Bergman’s message comes from a place of despair—but hope, too.
“This is a call to stand up against the hatred and divisiveness that’s rising around us,” Bergman says. “The call to action is to not be a bystander.”
After Charlottesville, and amid news of children being ripped from their parents’ arms at the U.S. border, she began to worry about the country’s new trajectory, “away from the tolerance and inclusivity I thought we were moving toward … and it shattered me. I had never, ever anticipated that I would see neo-Nazis and white supremacists marching through the streets,” she says.
Now, Bergman hopes that LEDI reminds visitors how fragile democracy truly is, and how women in particular are uniquely vulnerable, especially in a world where their rights are being stripped away in various settings.
“My work is always about describing societal issues through the female lens,” she says. “My mother was both a model and a feminist activist, so there was this juxtaposition of the idealized female, the beauty, with an activist, strong woman. My work has always probed those issues: What does it mean to be a female in society with these contradictory messages?”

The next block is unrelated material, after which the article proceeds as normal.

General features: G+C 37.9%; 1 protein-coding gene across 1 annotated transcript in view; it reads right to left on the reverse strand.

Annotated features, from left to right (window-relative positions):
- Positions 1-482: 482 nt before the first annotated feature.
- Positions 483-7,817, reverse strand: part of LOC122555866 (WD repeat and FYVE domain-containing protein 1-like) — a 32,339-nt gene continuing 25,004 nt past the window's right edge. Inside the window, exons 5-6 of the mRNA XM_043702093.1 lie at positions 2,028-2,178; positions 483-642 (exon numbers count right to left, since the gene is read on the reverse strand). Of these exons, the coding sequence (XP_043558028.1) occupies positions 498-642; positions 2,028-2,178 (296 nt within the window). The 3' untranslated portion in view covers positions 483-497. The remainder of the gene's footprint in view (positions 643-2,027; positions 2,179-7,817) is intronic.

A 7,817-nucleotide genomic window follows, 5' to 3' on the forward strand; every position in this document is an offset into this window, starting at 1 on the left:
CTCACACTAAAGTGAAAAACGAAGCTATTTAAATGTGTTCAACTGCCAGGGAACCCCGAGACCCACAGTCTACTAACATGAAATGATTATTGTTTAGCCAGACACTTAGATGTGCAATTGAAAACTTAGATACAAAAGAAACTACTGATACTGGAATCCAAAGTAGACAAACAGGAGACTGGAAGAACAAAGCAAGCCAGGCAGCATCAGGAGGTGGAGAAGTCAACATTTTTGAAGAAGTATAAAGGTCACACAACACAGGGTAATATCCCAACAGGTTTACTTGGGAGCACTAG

Milch thinks back to 9/11, and how quickly the twin towers—and so many lives—were exterminated. He recalls how long it took to rebuild, and how hatred can reverberate for years, decades and centuries. Progress takes time; destruction happens immediately.
“Disorder happens furiously fast, whereas something creative takes time and intentionality,” he says. “My hope is that an exhibition like this stops people for a moment and focuses them on something which, truly, in my mother’s living memory, happened out of seemingly nowhere and had a reverberating effect with the escalation of antisemitism and intolerance.”
Indeed, there’s another family connection: Milch’s mom, 92-year-old Lusia Rosenzweig Milch, is also featured in the exhibition. She lost more than 100 family members in the Holocaust. She crossed the German Alps in mid-winter to safety in Italy, arriving in New York City, where she still lives today. In the exhibit, she shares personal memories and stories along with her portrait, adding one more humanistic element to an exhibit that manages to capture the most inhumane of horrors.
“Art and artistry give us a window, a mirror, a lever into understanding these tragedies of history. How do you deal with 6 million people killed during the Holocaust? One-and-a-half-million children. The numbers just numb us. But, if you can connect to an individual child via art and artistry, if it makes an emotional connection? We know how the brain works. The brain connects to things emotionally, and you can’t forget it,” Milch says.
Learn more about the exhibit, which will be at Brandeis University in Waltham from Sept. 7 through Oct. 25, 2023, at livesdreams.com.
Kara Baskin is the parenting writer for JewishBoston.com. She is also a regular contributor to The Boston Globe and a contributing editor at Boston Magazine. She has worked for New York Magazine and The New Republic, and helped to launch the now-defunct Jewish Rock and Roll Hall of Fame. Email her at email@example.com.